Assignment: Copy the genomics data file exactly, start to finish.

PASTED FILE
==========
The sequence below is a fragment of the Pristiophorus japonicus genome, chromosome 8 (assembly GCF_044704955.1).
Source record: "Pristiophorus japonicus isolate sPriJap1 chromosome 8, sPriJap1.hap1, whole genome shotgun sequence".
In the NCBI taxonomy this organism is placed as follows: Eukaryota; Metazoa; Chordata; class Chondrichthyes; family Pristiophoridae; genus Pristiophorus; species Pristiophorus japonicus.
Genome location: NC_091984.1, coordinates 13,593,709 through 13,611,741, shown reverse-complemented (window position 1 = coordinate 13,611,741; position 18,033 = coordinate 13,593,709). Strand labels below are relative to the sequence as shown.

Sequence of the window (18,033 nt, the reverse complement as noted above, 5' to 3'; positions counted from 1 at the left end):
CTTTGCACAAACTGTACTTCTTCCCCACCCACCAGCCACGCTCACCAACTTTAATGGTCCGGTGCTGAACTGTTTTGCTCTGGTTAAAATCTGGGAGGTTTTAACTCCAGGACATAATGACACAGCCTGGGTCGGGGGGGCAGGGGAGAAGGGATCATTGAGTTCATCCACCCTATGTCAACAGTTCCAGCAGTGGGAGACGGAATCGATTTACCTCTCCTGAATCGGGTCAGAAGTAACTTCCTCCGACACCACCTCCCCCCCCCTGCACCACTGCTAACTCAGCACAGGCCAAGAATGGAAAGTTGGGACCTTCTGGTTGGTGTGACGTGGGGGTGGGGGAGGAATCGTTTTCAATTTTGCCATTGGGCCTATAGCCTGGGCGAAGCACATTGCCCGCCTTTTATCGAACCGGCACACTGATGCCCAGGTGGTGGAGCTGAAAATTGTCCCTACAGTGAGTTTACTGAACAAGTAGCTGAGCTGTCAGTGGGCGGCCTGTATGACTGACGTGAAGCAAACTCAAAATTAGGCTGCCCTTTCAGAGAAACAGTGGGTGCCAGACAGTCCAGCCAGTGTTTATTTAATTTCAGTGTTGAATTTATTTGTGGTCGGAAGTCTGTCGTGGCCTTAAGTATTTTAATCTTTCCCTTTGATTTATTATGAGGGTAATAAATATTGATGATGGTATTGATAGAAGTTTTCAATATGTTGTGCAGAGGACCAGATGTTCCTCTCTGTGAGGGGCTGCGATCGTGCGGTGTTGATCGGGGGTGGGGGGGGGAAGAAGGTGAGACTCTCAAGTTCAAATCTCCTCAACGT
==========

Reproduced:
The sequence below is a fragment of the Pristiophorus japonicus genome, chromosome 8 (assembly GCF_044704955.1).
Source record: "Pristiophorus japonicus isolate sPriJap1 chromosome 8, sPriJap1.hap1, whole genome shotgun sequence".
In the NCBI taxonomy this organism is placed as follows: Eukaryota; Metazoa; Chordata; class Chondrichthyes; family Pristiophoridae; genus Pristiophorus; species Pristiophorus japonicus.
Genome location: NC_091984.1, coordinates 13,593,709 through 13,611,741, shown reverse-complemented (window position 1 = coordinate 13,611,741; position 18,033 = coordinate 13,593,709). Strand labels below are relative to the sequence as shown.

Sequence of the window (18,033 nt, the reverse complement as noted above, 5' to 3'; positions counted from 1 at the left end):
CTTTGCACAAACTGTACTTCTTCCCCACCCACCAGCCACGCTCACCAACTTTAATGGTCCGGTGCTGAACTGTTTTGCTCTGGTTAAAATCTGGGAGGTTTTAACTCCAGGACATAATGACACAGCCTGGGTCGGGGGGGCAGGGGAGAAGGGATCATTGAGTTCATCCACCCTATGTCAACAGTTCCAGCAGTGGGAGACGGAATCGATTTACCTCTCCTGAATCGGGTCAGAAGTAACTTCCTCCGACACCACCTCCCCCCCCCTGCACCACTGCTAACTCAGCACAGGCCAAGAATGGAAAGTTGGGACCTTCTGGTTGGTGTGACGTGGGGGTGGGGGAGGAATCGTTTTCAATTTTGCCATTGGGCCTATAGCCTGGGCGAAGCACATTGCCCGCCTTTTATCGAACCGGCACACTGATGCCCAGGTGGTGGAGCTGAAAATTGTCCCTACAGTGAGTTTACTGAACAAGTAGCTGAGCTGTCAGTGGGCGGCCTGTATGACTGACGTGAAGCAAACTCAAAATTAGGCTGCCCTTTCAGAGAAACAGTGGGTGCCAGACAGTCCAGCCAGTGTTTATTTAATTTCAGTGTTGAATTTATTTGTGGTCGGAAGTCTGTCGTGGCCTTAAGTATTTTAATCTTTCCCTTTGATTTATTATGAGGGTAATAAATATTGATGATGGTATTGATAGAAGTTTTCAATATGTTGTGCAGAGGACCAGATGTTCCTCTCTGTGAGGGGCTGCGATCGTGCGGTGTTGATCGGGGGTGGGGGGGGGAAGAAGGTGAGACTCTCAAGTTCAAATCTCCTCAACGT